As for the tasks connected with Siberia, the other ingredient of reliability is human resources. Today we have good personnel, but the average age and the prospects tell us that training of personnel is an urgent task. We have had a series of meetings with the heads of educational establishments. We have met with understanding. We will use our investment programme to create a solid material and technical base, departments and laboratories.

Vladimir Putin: On the basis of what school?

Oleg Budargin: The Moscow Energy Institute. They have a strong experienced team. We also cooperate with the St Petersburg Polytechnic Institute and have signed an agreement with them. We are not going to spread out too much. Experience shows that these institutes and universities have students from all over the country. The challenge we face is to provide them with an incentive to come back after they graduate. This is how we go about it. We sign an agreement with the governors on the implementation of our investment programme. I set two conditions to the governors: first, not to impede our investment programme because there are some issues with land that need to be resolved efficiently. And second, to provide our workers with housing. The governors have gone along with that.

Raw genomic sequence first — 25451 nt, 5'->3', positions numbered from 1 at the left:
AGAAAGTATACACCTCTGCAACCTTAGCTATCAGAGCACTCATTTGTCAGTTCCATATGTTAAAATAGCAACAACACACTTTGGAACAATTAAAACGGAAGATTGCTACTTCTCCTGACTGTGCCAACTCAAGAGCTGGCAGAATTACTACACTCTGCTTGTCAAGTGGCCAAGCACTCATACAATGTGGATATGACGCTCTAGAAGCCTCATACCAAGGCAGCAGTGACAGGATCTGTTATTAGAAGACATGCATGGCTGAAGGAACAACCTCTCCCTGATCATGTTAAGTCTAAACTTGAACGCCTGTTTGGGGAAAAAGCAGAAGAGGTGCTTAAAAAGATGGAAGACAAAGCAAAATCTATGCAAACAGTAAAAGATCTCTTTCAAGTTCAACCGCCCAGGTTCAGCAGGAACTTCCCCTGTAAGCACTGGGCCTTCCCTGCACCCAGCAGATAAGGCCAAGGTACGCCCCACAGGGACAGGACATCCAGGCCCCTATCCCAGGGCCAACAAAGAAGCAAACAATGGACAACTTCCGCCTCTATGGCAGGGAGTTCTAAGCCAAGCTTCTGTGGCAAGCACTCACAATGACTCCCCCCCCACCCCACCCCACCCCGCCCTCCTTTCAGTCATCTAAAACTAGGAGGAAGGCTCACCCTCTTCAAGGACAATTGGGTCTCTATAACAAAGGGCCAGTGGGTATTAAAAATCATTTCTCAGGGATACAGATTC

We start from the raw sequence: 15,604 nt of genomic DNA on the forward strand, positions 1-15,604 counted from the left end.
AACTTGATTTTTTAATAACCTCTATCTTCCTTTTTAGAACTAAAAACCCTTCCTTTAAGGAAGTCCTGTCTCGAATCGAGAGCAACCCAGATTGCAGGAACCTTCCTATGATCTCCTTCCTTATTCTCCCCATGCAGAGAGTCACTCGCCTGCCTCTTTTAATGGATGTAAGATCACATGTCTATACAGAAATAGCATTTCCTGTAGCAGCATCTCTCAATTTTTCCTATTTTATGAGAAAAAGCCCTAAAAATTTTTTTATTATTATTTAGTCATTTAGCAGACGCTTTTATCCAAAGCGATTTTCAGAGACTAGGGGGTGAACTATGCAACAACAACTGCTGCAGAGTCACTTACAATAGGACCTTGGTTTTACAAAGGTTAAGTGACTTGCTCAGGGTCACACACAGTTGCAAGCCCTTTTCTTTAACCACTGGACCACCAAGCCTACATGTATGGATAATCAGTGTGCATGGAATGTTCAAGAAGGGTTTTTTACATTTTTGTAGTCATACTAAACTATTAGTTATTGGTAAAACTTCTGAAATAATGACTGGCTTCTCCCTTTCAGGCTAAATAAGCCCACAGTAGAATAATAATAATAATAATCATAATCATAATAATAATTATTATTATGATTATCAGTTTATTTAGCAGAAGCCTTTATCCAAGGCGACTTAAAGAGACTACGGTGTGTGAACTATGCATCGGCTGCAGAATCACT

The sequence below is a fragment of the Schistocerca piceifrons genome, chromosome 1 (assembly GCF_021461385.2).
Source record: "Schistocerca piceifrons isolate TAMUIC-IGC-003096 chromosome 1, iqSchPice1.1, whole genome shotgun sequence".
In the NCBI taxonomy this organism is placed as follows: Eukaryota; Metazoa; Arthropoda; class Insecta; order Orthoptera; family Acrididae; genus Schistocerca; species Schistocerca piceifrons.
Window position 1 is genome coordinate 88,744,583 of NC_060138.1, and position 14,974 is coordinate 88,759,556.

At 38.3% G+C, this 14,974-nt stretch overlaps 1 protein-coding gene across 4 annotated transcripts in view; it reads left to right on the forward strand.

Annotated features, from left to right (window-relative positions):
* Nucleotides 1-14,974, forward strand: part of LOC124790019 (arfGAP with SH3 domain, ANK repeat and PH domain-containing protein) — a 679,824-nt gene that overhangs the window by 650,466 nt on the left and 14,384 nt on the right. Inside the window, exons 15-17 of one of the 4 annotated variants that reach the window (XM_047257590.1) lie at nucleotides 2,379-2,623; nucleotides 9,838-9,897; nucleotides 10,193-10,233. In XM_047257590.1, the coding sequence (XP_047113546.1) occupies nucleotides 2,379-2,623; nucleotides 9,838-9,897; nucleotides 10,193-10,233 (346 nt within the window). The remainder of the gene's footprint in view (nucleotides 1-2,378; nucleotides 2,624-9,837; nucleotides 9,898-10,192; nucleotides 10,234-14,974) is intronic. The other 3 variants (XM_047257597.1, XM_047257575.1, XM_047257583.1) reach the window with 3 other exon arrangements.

Vladimir Putin: In other words, you place an order for the training of personnel?

Oleg Budargin: That's right.

Vladimir Putin: And you reserve workplaces for them?

Oleg Budargin: Yes, we reserve jobs.

Vladimir Putin: After they graduate from university?

Oleg Budargin: Yes, after graduation they come back home. First, they are familiar with the place and second, they are concerned not so much with pay as with having their own flats.

Vladimir Putin: The pay also matters.

Oleg Budargin: But we support it.

Vladimir Putin: What is the average wage in the industry?

Oleg Budargin: 25,000 roubles a month. That is enough, especially if we provide them with free housing.

Vladimir Putin: How much is a recent graduate paid?

Oleg Budargin: A new graduate would get about 15,000. We have no turnover of personnel. There is a waiting list, but what we need is not just a queue, but a queue of highly qualified specialists. Because every worker must be reliable.

Vladimir Putin: Of course that is very important, especially in light of our plans to invest in smart networks. If equipment becomes more sophisticated, we will need high-class specialists.

Oleg Budargin: Thank you very much for your support. The investment programme and the shift to long-term tariff regulation mean great responsibility. But it comes along with significant support.